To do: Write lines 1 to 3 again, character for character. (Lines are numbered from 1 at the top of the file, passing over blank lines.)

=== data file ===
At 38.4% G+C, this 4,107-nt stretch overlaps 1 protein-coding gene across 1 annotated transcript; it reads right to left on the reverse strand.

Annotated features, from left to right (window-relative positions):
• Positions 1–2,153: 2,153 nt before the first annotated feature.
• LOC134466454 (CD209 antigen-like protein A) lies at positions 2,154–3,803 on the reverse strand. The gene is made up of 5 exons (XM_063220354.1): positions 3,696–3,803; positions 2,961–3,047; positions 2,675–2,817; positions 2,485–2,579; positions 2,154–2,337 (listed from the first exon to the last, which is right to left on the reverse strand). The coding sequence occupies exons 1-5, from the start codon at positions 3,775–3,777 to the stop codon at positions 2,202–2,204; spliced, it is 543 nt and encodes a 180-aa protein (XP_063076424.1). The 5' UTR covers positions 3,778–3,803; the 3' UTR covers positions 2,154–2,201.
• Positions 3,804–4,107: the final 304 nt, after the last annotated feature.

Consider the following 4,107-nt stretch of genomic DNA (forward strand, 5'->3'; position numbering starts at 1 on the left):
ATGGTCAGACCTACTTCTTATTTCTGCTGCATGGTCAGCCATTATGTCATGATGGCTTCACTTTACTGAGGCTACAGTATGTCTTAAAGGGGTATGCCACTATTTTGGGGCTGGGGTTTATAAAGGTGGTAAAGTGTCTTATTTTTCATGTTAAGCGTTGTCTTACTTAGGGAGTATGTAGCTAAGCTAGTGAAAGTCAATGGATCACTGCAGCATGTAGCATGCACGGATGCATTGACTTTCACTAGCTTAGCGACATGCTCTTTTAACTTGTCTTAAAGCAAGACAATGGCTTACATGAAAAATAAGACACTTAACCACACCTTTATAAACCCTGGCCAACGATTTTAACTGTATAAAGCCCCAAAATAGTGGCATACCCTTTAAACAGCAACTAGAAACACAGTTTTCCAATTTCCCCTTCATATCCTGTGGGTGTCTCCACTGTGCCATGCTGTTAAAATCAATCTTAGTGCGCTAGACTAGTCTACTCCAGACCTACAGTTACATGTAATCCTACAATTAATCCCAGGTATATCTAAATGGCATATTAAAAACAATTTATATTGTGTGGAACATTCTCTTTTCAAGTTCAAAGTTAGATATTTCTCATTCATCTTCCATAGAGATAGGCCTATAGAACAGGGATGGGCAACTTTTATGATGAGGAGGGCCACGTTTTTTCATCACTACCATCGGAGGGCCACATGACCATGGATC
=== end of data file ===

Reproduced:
At 38.4% G+C, this 4,107-nt stretch overlaps 1 protein-coding gene across 1 annotated transcript; it reads right to left on the reverse strand.

Annotated features, from left to right (window-relative positions):
• Positions 1–2,153: 2,153 nt before the first annotated feature.